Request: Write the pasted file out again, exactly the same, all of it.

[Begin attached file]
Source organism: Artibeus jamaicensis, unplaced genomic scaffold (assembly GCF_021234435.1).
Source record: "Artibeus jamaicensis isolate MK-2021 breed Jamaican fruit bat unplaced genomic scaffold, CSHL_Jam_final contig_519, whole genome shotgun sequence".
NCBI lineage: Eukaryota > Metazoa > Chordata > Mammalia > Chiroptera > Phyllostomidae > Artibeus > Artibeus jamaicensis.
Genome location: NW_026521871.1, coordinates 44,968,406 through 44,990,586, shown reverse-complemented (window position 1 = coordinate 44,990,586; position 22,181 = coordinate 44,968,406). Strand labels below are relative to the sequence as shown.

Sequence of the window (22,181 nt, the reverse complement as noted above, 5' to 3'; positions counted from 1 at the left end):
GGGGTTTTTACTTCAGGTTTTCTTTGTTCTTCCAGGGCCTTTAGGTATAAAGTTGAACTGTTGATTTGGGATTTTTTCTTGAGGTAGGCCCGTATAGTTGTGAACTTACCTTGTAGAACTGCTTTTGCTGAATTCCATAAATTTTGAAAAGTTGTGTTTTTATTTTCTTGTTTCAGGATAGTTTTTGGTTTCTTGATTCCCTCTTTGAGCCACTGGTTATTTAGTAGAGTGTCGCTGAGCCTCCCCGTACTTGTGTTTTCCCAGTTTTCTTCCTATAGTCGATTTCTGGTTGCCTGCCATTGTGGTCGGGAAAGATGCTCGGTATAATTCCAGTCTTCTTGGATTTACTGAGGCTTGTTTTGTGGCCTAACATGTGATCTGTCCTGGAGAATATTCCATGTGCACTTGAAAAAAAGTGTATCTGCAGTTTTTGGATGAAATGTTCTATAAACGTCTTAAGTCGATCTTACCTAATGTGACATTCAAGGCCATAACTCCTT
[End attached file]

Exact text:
Source organism: Artibeus jamaicensis, unplaced genomic scaffold (assembly GCF_021234435.1).
Source record: "Artibeus jamaicensis isolate MK-2021 breed Jamaican fruit bat unplaced genomic scaffold, CSHL_Jam_final contig_519, whole genome shotgun sequence".
NCBI lineage: Eukaryota > Metazoa > Chordata > Mammalia > Chiroptera > Phyllostomidae > Artibeus > Artibeus jamaicensis.
Genome location: NW_026521871.1, coordinates 44,968,406 through 44,990,586, shown reverse-complemented (window position 1 = coordinate 44,990,586; position 22,181 = coordinate 44,968,406). Strand labels below are relative to the sequence as shown.

Sequence of the window (22,181 nt, the reverse complement as noted above, 5' to 3'; positions counted from 1 at the left end):
GGGGTTTTTACTTCAGGTTTTCTTTGTTCTTCCAGGGCCTTTAGGTATAAAGTTGAACTGTTGATTTGGGATTTTTTCTTGAGGTAGGCCCGTATAGTTGTGAACTTACCTTGTAGAACTGCTTTTGCTGAATTCCATAAATTTTGAAAAGTTGTGTTTTTATTTTCTTGTTTCAGGATAGTTTTTGGTTTCTTGATTCCCTCTTTGAGCCACTGGTTATTTAGTAGAGTGTCGCTGAGCCTCCCCGTACTTGTGTTTTCCCAGTTTTCTTCCTATAGTCGATTTCTGGTTGCCTGCCATTGTGGTCGGGAAAGATGCTCGGTATAATTCCAGTCTTCTTGGATTTACTGAGGCTTGTTTTGTGGCCTAACATGTGATCTGTCCTGGAGAATATTCCATGTGCACTTGAAAAAAAGTGTATCTGCAGTTTTTGGATGAAATGTTCTATAAACGTCTTAAGTCGATCTTACCTAATGTGACATTCAAGGCCATAACTCCTT